Trucks at Work

Self-parking technology: it works, but drivers avoid it

Here’s a cursory warning flag where semi-autonomous and fully autonomous vehicles are concerned.

When it comes to the initial systems design to make driverless vehicles a reality – such as self-parking technology – while they definitely work well in the real world, drivers are avoiding their use.

On top of that, not only are they avoiding the use of self-parking systems, according to a new survey from AAA, most say they don’t trust such technology – even though it often performs parking tasks far better than they can.

"Autonomous features, such as active park assist, are rapidly being introduced into new vehicles, yet American drivers are hesitant to let go of the wheel," noted John Nielsen, AAA's managing director of automotive engineering and repair, in a statement. "The vast majority of Americans say they would not trust self-parking technology.”

AAA’s poll found that nearly 80% of American drivers are confident in their parallel parking abilities, with only one-in-four saying they would trust self-parking technology to park their vehicle – even though AAA’s own testing found self-parking technology outperformed unassisted drivers in four key areas:

  • Drivers using self-parking systems experienced 81% fewer curb strikes.
  • Self-parking systems parallel parked the vehicle using 47% fewer maneuvers, with some systems completing the task in as little as one maneuver.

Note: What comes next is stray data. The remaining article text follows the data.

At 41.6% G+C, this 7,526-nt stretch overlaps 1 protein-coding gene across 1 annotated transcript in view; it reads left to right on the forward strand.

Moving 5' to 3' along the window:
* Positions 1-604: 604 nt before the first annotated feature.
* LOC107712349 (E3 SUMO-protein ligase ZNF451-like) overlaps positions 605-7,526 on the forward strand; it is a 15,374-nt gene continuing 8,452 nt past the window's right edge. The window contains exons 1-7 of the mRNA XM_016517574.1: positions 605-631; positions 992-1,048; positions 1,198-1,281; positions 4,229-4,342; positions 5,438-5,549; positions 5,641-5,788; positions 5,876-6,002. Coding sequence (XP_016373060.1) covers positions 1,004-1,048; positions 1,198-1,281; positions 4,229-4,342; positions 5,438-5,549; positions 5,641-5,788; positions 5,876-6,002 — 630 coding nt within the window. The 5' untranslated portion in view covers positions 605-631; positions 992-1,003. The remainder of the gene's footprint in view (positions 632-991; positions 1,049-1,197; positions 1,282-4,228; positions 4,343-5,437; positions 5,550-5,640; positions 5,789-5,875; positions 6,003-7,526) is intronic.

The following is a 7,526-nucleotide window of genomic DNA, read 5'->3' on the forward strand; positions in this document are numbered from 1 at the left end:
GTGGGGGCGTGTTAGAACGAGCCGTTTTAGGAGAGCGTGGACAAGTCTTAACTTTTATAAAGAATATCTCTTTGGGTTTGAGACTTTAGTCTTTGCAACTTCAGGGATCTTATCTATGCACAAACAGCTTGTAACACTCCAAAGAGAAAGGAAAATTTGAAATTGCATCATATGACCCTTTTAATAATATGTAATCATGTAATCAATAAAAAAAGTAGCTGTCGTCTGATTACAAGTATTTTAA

• Self-parking systems were able to park a vehicle 10% faster.
  • Self-parking systems were able to park 37% closer to the curb.

It’s worthy to note that other surveys discerned that providing safer driving might be a tipping point where autonomous vehicle systems are concerned.

AAA noted that it tested self-parking technology on five vehicles: a 2015 Lincoln MKC, a 2015 Mercedes-Benz ML400 4Matic, a 2015 Cadillac CTS-V Sport, a 2015 BMW i3 and a 2015 Jeep Cherokee Limited.

While the tested self-parking systems performed well and parked quicker and more accurately than an unassisted driver, AAA did note this technology is not without flaws.

For example, Nielsen noted that some systems parked the vehicles exceedingly close to the curb, leaving wheels and tires vulnerable to scratches and costly repairs.

"AAA recommends that drivers leave six-to-eight inches between the vehicle and the curb when parallel parking, [but] some systems leave as little as a half-inch buffer,” he added.

Still, the upshot is the technology parks a car better than a human driver. But the humans avoid using it – even if it’s built into the vehicle as a standard feature.

Does this portend a slower-than-expected adoption rate for more advanced autonomous vehicle systems? Maybe. In any event, it’s a big hint that getting drivers to give up control of their vehicles will be a far from easy task.

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